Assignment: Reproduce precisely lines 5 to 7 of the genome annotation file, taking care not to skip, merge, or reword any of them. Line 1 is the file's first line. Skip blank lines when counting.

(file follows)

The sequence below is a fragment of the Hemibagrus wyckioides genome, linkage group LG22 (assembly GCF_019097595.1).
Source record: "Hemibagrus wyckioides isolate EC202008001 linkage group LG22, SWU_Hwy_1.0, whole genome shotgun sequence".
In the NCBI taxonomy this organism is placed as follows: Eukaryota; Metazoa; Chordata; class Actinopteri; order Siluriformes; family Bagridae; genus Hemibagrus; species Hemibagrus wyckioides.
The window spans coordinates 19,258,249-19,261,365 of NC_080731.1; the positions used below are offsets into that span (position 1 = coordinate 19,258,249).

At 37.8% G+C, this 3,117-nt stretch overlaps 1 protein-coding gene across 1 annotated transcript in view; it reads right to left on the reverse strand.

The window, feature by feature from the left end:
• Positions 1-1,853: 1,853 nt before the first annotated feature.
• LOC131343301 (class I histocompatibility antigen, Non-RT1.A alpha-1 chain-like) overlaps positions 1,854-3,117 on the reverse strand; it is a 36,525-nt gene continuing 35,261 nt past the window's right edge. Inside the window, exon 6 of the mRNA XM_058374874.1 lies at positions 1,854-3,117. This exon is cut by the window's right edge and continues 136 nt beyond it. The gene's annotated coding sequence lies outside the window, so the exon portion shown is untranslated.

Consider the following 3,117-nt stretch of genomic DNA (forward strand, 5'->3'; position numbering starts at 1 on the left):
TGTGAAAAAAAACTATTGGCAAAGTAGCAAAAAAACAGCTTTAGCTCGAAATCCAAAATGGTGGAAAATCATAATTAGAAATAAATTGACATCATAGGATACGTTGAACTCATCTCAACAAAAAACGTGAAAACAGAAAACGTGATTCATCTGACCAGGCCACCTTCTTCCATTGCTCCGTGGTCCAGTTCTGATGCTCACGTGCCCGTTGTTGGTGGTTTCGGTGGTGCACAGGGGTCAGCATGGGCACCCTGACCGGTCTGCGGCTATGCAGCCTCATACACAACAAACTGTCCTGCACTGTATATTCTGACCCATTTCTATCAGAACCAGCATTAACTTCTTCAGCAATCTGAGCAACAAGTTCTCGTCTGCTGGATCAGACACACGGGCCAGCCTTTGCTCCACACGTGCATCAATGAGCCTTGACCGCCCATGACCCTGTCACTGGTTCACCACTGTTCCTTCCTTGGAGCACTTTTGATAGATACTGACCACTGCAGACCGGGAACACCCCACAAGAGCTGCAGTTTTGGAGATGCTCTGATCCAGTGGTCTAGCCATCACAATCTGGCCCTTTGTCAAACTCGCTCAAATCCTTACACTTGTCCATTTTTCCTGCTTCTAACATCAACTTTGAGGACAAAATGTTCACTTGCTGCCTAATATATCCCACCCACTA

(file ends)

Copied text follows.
At 37.8% G+C, this 3,117-nt stretch overlaps 1 protein-coding gene across 1 annotated transcript in view; it reads right to left on the reverse strand.

The window, feature by feature from the left end:
• Positions 1-1,853: 1,853 nt before the first annotated feature.